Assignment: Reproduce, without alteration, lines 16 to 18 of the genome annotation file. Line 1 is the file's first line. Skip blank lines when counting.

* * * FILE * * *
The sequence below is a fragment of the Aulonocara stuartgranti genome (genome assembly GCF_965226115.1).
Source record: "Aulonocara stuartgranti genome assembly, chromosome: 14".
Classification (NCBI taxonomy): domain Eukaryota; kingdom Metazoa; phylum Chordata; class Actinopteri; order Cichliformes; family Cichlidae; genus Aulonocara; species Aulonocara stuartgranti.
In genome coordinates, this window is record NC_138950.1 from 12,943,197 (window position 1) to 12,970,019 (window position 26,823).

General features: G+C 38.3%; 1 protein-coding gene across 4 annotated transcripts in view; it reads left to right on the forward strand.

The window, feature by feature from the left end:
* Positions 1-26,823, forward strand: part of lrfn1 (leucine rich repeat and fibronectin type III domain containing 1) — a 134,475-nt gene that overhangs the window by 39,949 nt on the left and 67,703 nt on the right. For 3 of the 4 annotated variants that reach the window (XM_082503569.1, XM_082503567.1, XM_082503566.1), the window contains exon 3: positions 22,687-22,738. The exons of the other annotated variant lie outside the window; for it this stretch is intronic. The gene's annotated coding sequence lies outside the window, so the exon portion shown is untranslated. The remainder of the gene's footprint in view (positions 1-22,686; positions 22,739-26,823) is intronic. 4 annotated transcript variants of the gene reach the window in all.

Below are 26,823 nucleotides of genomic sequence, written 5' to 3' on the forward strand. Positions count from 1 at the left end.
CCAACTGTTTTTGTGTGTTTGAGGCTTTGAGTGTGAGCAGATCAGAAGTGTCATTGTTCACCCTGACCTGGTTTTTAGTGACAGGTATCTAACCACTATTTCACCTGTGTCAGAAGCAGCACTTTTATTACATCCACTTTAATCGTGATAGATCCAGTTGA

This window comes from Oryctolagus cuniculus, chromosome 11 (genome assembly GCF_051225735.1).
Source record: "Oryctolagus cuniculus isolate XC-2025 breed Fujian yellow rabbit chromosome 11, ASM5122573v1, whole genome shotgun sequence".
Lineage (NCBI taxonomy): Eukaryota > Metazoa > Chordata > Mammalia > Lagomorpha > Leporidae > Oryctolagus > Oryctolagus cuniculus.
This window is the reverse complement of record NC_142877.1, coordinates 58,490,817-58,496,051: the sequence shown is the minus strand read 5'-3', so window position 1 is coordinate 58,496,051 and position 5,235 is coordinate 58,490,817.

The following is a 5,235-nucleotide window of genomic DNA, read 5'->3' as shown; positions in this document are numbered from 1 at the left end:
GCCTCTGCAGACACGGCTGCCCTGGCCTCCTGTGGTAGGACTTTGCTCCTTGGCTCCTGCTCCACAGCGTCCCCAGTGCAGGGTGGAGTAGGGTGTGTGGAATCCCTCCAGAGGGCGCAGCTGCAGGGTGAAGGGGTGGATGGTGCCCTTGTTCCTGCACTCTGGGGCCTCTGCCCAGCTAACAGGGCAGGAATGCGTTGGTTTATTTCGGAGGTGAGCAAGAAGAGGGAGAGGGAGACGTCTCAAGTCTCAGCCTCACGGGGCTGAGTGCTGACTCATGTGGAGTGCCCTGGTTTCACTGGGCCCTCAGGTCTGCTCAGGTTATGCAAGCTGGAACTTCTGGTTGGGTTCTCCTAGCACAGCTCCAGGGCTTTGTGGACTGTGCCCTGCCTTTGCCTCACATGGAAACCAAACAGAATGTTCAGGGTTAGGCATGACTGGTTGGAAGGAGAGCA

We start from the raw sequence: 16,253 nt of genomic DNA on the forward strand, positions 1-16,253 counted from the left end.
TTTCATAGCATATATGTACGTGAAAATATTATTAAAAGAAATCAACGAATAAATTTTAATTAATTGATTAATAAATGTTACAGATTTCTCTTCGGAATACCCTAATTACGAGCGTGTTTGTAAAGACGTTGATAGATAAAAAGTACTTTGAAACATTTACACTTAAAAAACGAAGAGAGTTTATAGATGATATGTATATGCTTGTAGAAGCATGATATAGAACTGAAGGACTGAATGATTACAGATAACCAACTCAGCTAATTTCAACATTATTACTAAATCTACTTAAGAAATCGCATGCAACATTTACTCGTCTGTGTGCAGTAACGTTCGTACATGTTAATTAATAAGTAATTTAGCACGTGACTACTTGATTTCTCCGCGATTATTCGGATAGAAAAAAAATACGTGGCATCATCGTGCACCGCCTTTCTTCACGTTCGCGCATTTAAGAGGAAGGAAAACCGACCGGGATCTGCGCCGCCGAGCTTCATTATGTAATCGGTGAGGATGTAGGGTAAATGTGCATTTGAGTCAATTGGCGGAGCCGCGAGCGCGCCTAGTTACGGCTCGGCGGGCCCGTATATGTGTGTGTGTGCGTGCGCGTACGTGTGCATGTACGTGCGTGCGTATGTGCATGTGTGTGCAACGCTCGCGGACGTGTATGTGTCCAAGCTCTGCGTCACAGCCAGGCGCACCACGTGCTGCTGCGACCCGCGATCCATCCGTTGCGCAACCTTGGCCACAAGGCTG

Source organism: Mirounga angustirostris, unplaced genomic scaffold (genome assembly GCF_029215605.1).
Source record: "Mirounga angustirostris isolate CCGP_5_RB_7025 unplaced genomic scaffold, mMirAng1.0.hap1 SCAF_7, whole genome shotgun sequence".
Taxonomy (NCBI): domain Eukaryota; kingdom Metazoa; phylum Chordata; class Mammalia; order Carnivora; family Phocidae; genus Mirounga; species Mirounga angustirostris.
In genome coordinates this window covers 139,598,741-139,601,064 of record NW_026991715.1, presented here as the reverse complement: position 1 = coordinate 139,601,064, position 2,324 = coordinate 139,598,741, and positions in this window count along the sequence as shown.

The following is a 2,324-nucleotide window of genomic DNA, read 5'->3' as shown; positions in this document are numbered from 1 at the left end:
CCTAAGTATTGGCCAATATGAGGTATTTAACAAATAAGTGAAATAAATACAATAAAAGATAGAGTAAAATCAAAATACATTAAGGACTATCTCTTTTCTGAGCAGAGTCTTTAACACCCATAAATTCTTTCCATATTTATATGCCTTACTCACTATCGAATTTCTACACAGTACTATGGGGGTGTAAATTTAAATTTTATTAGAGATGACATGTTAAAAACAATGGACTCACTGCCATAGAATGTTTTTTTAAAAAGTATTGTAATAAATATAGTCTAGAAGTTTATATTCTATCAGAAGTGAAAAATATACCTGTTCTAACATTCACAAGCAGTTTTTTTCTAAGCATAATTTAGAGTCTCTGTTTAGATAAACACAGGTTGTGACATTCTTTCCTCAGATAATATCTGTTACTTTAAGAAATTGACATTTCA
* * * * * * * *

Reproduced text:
We start from the raw sequence: 16,253 nt of genomic DNA on the forward strand, positions 1-16,253 counted from the left end.
TTTCATAGCATATATGTACGTGAAAATATTATTAAAAGAAATCAACGAATAAATTTTAATTAATTGATTAATAAATGTTACAGATTTCTCTTCGGAATACCCTAATTACGAGCGTGTTTGTAAAGACGTTGATAGATAAAAAGTACTTTGAAACATTTACACTTAAAAAACGAAGAGAGTTTATAGATGATATGTATATGCTTGTAGAAGCATGATATAGAACTGAAGGACTGAATGATTACAGATAACCAACTCAGCTAATTTCAACATTATTACTAAATCTACTTAAGAAATCGCATGCAACATTTACTCGTCTGTGTGCAGTAACGTTCGTACATGTTAATTAATAAGTAATTTAGCACGTGACTACTTGATTTCTCCGCGATTATTCGGATAGAAAAAAAATACGTGGCATCATCGTGCACCGCCTTTCTTCACGTTCGCGCATTTAAGAGGAAGGAAAACCGACCGGGATCTGCGCCGCCGAGCTTCATTATGTAATCGGTGAGGATGTAGGGTAAATGTGCATTTGAGTCAATTGGCGGAGCCGCGAGCGCGCCTAGTTACGGCTCGGCGGGCCCGTATATGTGTGTGTGTGCGTGCGCGTACGTGTGCATGTACGTGCGTGCGTATGTGCATGTGTGTGCAACGCTCGCGGACGTGTATGTGTCCAAGCTCTGCGTCACAGCCAGGCGCACCACGTGCTGCTGCGACCCGCGATCCATCCGTTGCGCAACCTTGGCCACAAGGCTG

Source organism: Mirounga angustirostris, unplaced genomic scaffold (genome assembly GCF_029215605.1).